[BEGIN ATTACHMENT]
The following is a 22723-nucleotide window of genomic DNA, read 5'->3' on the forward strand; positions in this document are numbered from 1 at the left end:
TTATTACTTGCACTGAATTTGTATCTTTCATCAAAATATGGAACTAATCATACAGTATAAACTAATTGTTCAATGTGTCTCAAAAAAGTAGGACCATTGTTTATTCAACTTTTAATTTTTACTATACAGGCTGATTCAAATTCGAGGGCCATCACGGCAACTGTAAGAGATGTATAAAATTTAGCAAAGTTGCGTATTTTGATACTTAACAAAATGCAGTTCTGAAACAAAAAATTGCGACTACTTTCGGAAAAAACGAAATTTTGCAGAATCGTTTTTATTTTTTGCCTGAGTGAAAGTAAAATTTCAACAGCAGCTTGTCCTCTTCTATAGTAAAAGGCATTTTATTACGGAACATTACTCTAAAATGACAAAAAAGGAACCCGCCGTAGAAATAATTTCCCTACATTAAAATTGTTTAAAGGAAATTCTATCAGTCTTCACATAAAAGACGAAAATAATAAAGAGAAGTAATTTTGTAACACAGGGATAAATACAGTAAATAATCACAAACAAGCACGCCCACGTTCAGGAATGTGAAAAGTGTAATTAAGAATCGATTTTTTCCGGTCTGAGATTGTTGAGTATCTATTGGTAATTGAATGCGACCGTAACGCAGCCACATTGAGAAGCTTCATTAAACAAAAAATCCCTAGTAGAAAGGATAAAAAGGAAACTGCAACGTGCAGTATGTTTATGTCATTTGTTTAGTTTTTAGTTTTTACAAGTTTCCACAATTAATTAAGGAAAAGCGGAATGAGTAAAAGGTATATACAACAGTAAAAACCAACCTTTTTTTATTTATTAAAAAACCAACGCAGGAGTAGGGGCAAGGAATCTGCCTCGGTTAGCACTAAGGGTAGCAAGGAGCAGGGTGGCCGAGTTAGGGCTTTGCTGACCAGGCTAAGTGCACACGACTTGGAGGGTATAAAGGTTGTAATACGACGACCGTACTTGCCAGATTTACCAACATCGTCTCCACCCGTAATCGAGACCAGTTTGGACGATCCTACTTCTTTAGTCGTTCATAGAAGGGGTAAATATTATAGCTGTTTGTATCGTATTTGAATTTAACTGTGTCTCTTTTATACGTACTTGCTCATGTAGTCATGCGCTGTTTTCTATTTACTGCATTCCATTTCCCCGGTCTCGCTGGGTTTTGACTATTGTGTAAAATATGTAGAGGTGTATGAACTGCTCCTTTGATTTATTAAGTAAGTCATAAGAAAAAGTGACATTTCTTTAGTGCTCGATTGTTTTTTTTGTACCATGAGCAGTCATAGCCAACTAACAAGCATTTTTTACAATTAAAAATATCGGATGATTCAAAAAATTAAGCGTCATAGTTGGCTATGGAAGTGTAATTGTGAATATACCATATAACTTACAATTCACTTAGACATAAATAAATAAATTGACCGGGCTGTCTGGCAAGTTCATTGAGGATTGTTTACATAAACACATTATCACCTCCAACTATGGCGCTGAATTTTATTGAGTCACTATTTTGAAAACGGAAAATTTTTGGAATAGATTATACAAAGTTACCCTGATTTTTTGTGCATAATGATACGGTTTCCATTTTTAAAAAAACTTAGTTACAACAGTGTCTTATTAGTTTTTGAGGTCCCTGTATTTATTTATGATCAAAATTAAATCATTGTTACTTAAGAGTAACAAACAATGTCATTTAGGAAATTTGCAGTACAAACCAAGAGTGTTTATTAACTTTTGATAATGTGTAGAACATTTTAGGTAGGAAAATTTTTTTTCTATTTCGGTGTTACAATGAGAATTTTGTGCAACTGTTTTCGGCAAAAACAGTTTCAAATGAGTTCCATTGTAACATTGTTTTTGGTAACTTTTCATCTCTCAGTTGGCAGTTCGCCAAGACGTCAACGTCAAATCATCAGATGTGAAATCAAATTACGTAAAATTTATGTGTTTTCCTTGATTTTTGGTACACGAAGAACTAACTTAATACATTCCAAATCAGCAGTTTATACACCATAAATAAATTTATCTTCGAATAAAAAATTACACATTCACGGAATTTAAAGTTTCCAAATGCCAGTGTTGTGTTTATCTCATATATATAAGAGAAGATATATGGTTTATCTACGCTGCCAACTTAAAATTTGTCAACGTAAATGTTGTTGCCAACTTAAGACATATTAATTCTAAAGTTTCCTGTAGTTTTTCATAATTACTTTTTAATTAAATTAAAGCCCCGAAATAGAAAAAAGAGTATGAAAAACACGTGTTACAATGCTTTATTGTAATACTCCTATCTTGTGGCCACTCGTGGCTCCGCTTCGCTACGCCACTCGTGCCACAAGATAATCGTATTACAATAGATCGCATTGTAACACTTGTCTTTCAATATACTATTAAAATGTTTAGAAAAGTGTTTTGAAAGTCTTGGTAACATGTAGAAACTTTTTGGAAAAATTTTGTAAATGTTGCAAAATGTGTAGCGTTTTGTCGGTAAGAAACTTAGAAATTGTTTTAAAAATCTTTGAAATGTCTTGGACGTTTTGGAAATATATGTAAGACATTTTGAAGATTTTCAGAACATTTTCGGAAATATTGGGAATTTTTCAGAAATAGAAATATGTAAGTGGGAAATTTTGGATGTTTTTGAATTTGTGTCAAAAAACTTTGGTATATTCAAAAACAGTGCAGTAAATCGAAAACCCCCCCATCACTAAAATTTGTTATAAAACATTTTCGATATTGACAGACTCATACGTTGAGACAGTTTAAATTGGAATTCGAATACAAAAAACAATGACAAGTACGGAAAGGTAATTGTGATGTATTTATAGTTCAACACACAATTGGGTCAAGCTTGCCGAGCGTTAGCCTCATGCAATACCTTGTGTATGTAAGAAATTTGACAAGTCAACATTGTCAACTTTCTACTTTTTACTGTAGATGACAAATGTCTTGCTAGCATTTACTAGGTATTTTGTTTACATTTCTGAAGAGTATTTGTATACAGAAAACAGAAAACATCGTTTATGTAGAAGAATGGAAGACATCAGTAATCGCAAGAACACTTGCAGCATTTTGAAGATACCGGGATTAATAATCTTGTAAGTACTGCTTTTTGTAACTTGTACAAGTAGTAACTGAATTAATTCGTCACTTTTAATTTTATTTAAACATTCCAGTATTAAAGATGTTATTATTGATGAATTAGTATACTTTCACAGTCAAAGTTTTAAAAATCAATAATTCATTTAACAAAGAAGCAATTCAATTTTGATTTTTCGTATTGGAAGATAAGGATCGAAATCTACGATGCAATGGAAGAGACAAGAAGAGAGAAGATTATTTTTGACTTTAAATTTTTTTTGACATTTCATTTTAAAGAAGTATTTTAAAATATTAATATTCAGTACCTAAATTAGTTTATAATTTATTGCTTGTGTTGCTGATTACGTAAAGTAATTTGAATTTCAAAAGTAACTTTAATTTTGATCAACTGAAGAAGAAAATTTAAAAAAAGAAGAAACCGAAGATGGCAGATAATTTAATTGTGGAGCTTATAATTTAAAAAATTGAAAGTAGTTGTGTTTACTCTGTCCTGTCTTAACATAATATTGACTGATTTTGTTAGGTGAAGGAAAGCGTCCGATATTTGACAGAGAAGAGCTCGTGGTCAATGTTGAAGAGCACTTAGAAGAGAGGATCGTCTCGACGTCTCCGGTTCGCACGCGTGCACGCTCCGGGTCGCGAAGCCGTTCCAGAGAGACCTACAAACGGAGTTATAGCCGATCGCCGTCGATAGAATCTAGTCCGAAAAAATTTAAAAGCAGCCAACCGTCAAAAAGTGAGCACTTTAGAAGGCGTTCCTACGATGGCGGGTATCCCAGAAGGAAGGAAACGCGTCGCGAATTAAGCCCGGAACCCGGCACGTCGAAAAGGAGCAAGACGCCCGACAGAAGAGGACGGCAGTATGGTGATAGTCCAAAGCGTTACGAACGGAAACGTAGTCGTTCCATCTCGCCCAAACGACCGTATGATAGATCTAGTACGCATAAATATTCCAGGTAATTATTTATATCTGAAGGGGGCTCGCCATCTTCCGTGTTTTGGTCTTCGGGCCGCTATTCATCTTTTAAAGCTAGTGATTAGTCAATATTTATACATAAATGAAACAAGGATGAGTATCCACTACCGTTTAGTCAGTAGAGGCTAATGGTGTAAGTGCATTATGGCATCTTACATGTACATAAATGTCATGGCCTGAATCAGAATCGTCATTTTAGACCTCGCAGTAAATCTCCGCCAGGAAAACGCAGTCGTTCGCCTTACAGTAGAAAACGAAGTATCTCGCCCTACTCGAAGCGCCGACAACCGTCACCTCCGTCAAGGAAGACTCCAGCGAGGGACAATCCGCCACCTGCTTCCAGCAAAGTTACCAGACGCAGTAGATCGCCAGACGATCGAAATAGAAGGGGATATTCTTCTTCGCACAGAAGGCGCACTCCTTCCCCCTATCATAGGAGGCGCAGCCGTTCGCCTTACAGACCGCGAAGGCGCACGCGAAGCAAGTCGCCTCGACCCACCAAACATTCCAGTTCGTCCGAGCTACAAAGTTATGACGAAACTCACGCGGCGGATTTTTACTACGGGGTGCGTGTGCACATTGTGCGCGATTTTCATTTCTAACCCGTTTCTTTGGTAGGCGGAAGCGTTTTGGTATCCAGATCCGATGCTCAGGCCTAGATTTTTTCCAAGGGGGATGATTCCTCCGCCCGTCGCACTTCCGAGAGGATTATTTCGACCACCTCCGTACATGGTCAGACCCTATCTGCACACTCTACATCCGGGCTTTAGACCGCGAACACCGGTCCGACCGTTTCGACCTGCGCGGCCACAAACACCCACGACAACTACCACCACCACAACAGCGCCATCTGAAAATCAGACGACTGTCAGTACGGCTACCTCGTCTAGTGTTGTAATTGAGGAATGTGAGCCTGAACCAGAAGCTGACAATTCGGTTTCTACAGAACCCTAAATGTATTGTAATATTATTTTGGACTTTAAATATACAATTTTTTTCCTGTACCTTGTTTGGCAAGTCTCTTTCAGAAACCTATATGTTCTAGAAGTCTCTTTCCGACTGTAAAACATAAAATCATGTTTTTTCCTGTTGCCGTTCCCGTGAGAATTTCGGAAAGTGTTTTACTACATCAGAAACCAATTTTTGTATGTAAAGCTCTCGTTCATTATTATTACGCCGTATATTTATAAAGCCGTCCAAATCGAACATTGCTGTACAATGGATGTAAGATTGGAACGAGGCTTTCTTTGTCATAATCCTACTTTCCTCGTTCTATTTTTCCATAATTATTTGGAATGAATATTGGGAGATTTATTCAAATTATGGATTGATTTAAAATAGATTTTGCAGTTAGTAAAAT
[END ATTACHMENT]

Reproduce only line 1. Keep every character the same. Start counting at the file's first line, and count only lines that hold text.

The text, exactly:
The following is a 22723-nucleotide window of genomic DNA, read 5'->3' on the forward strand; positions in this document are numbered from 1 at the left end: